I don’t disagree (and only partially because I’m not sure I understand what he said!) However, I think Clay Shirky said it better at his recent talk at the New America Foundation. He said the reason peer production can work, what has changed, is that “the radius and half-life of love have increased.” (this is at about 1:11:27 into the video). He pointed out that people are often (mostly?) involved in communal, cooperative, non-monetary behaviors and that the drop in the cost of sharing has just allowed these behaviors to affect more people and “invade the space of neo-classical economics.” In some sense, I can do things for strangers at no more cost than when I was just doing them for my family.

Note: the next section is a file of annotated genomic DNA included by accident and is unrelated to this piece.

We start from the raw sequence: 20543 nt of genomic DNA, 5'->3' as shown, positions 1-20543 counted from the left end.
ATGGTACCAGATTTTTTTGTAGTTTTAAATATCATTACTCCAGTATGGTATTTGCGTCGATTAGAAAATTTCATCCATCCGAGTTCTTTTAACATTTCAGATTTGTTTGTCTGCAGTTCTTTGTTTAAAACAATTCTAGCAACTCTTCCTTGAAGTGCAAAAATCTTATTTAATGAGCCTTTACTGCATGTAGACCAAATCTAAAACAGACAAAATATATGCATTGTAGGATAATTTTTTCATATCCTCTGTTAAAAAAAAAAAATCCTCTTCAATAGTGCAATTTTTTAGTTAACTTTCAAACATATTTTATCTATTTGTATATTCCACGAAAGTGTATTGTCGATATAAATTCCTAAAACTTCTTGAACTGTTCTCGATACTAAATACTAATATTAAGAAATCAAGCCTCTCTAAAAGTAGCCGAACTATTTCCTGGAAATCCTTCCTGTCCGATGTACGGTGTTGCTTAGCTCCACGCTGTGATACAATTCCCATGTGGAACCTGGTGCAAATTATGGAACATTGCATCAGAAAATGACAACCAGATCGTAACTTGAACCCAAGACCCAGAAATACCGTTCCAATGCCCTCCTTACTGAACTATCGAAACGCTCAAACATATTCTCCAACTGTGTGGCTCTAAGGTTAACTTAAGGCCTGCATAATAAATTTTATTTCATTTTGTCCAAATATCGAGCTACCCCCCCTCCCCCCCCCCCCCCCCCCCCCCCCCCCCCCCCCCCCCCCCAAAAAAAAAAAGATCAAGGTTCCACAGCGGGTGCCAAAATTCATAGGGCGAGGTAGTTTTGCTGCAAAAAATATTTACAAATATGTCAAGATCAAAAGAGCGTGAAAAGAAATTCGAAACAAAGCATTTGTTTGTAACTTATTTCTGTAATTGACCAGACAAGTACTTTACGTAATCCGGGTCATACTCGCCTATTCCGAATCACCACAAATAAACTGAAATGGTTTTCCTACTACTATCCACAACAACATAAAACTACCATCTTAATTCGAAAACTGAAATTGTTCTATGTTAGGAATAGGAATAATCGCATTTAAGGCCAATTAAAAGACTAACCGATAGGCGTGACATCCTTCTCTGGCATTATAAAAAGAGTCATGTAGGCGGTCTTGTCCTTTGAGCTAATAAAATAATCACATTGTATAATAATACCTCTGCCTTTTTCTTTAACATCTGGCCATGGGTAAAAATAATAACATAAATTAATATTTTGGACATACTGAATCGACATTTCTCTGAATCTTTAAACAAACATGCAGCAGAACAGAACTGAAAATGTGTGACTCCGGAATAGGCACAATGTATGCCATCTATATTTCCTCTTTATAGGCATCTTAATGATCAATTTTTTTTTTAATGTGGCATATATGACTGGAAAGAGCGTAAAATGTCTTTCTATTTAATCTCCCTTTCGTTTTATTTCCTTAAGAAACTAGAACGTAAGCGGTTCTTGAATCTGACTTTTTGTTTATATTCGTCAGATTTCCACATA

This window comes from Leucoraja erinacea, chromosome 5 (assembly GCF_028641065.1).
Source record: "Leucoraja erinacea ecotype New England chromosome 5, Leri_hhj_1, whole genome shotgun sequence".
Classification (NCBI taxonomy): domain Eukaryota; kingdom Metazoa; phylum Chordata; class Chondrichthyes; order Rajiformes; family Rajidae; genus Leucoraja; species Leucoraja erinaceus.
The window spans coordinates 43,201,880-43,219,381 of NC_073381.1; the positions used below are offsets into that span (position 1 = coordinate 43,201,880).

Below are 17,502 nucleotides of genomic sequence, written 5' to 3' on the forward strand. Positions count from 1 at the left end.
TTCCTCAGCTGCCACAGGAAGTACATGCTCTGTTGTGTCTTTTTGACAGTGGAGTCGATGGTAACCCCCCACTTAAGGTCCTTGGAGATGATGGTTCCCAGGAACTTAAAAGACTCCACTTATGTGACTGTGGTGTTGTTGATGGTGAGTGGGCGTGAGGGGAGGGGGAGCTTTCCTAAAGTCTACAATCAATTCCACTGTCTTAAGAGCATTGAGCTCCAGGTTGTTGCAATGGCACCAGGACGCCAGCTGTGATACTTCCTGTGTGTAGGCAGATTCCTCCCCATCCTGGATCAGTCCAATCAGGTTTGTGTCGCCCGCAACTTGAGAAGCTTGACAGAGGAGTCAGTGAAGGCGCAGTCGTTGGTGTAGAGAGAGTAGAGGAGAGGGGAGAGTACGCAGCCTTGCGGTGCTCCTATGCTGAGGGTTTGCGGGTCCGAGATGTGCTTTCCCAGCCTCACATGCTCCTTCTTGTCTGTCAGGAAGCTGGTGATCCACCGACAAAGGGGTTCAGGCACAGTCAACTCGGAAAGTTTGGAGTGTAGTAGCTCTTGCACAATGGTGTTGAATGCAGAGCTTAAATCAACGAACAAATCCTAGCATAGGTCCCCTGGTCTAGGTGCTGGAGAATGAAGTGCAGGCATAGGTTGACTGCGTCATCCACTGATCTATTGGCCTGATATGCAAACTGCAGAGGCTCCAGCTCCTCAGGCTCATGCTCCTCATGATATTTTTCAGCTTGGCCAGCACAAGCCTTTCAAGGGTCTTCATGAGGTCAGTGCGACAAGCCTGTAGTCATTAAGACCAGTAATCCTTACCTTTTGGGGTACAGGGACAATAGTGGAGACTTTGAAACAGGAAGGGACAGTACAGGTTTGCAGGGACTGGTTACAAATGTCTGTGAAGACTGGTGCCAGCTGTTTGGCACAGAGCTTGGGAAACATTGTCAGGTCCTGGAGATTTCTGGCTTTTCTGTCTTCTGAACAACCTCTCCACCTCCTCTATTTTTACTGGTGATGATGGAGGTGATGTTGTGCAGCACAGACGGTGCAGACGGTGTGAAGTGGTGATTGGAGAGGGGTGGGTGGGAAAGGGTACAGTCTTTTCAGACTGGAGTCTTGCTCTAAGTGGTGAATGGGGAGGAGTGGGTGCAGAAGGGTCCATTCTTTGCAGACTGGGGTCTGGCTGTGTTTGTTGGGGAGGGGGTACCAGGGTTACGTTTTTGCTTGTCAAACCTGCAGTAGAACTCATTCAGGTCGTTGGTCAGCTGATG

Moreover, Neuroscience is now suggesting I’m hardwired to desire this behavior. Summarizing 2006 research at NIH, the Washington Post reported “The results were showing that when the volunteers placed the interests of others before their own, the generosity activated a primitive part of the brain that usually lights up in response to food or sex. Altruism, the experiment suggested, was not a superior moral faculty that suppresses basic selfish urges but rather was basic to the brain, hard-wired and pleasurable.”

Half-life of love indeed!

Update: Marines and Army restoring document access

March 28th, 2008 Posted in Transparency | No Comments »

Federal Computer Week reports that, after a FoIA request from the Federation of American Scientists, the Marines are reposting in public documents they had taken off-line. The Army has also restored public access to a document repository they took offline, again responding to FAS.

I’m giving $50 to the FAS Secrecy project. These guys are good.

F2C: Freedom to Connect 2008 – next monday & tuesday